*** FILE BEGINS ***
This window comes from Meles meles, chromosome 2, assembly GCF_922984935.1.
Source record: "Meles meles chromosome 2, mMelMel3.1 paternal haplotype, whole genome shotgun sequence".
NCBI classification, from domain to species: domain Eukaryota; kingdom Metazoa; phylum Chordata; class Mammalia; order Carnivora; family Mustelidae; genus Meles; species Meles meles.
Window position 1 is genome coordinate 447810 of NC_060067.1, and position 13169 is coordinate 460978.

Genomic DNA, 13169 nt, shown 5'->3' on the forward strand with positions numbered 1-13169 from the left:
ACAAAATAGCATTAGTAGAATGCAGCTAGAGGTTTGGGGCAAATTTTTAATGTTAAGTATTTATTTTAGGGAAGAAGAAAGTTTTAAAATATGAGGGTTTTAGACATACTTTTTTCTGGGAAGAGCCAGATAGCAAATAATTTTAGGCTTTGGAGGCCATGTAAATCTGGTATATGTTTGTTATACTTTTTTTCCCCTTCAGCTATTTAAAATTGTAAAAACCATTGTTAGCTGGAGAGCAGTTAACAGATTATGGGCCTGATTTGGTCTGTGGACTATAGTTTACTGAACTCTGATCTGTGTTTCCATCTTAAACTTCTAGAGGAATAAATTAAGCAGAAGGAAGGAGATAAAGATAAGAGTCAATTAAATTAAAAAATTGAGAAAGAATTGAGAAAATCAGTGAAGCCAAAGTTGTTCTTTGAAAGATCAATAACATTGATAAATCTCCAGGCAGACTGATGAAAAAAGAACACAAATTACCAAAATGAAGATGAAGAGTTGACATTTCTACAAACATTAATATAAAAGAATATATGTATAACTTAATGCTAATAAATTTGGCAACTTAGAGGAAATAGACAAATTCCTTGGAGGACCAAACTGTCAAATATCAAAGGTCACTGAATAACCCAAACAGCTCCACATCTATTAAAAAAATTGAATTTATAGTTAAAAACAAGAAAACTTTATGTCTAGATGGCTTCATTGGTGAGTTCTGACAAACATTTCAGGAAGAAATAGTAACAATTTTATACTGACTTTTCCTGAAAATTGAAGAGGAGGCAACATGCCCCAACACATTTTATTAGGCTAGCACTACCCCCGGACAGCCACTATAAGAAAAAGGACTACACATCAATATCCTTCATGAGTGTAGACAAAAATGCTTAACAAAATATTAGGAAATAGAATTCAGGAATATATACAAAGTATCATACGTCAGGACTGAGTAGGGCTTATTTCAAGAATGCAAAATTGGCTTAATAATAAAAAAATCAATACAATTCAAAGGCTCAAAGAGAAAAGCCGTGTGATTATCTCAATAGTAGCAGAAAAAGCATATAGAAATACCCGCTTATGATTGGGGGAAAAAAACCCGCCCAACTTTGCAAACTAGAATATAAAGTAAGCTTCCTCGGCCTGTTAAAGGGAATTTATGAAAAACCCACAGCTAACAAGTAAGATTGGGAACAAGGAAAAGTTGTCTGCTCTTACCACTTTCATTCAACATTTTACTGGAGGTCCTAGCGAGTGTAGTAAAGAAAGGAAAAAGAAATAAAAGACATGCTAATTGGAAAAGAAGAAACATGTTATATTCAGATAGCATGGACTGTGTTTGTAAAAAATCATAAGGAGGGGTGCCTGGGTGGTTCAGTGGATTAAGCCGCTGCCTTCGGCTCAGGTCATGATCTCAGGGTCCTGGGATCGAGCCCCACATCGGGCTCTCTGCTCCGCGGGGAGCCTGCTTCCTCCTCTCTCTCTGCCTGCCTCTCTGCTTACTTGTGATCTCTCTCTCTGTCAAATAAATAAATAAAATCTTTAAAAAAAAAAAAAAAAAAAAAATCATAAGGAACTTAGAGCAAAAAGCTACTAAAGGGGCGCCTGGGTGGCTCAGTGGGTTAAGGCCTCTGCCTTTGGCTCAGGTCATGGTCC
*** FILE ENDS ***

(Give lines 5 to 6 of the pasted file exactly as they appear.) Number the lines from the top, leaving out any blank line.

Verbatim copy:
Genomic DNA, 13169 nt, shown 5'->3' on the forward strand with positions numbered 1-13169 from the left:
ACAAAATAGCATTAGTAGAATGCAGCTAGAGGTTTGGGGCAAATTTTTAATGTTAAGTATTTATTTTAGGGAAGAAGAAAGTTTTAAAATATGAGGGTTTTAGACATACTTTTTTCTGGGAAGAGCCAGATAGCAAATAATTTTAGGCTTTGGAGGCCATGTAAATCTGGTATATGTTTGTTATACTTTTTTTCCCCTTCAGCTATTTAAAATTGTAAAAACCATTGTTAGCTGGAGAGCAGTTAACAGATTATGGGCCTGATTTGGTCTGTGGACTATAGTTTACTGAACTCTGATCTGTGTTTCCATCTTAAACTTCTAGAGGAATAAATTAAGCAGAAGGAAGGAGATAAAGATAAGAGTCAATTAAATTAAAAAATTGAGAAAGAATTGAGAAAATCAGTGAAGCCAAAGTTGTTCTTTGAAAGATCAATAACATTGATAAATCTCCAGGCAGACTGATGAAAAAAGAACACAAATTACCAAAATGAAGATGAAGAGTTGACATTTCTACAAACATTAATATAAAAGAATATATGTATAACTTAATGCTAATAAATTTGGCAACTTAGAGGAAATAGACAAATTCCTTGGAGGACCAAACTGTCAAATATCAAAGGTCACTGAATAACCCAAACAGCTCCACATCTATTAAAAAAATTGAATTTATAGTTAAAAACAAGAAAACTTTATGTCTAGATGGCTTCATTGGTGAGTTCTGACAAACATTTCAGGAAGAAATAGTAACAATTTTATACTGACTTTTCCTGAAAATTGAAGAGGAGGCAACATGCCCCAACACATTTTATTAGGCTAGCACTACCCCCGGACAGCCACTATAAGAAAAAGGACTACACATCAATATCCTTCATGAGTGTAGACAAAAATGCTTAACAAAATATTAGGAAATAGAATTCAGGAATATATACAAAGTATCATACGTCAGGACTGAGTAGGGCTTATTTCAAGAATGCAAAATTGGCTTAATAATAAAAAAATCAATACAATTCAAAGGCTCAAAGAGAAAAGCCGTGTGATTATCTCAATAGTAGCAGAAAAAGCATATAGAAATACCCGCTTATGATTGGGGGAAAAAAACCCGCCCAACTTTGCAAACTAGAATATAAAGTAAGCTTCCTCGGCCTGTTAAAGGGAATTTATGAAAAACCCACAGCTAACAAGTAAGATTGGGAACAAGGAAAAGTTGTCTGCTCTTACCACTTTCATTCAACATTTTACTGGAGGTCCTAGCGAGTGTAGTAAAGAAAGGAAAAAGAAATAAAAGACATGCTAATTGGAAAAGAAGAAACATGTTATATTCAGATAGCATGGACTGTGTTTGTAAAAAATCATAAGGAGGGGTGCCTGGGTGGTTCAGTGGATTAAGCCGCTGCCTTCGGCTCAGGTCATGATCTCAGGGTCCTGGGATCGAGCCCCACATCGGGCTCTCTGCTCCGCGGGGAGCCTGCTTCCTCCTCTCTCTCTGCCTGCCTCTCTGCTTACTTGTGATCTCTCTCTCTGTCAAATAAATAAATAAAATCTTTAAAAAAAAAAAAAAAAAAAAAATCATAAGGAACTTAGAGCAAAAAGCTACTAAAGGGGCGCCTGGGTGGCTCAGTGGGTTAAGGCCTCTGCCTTTGGCTCAGGTCATGGTCC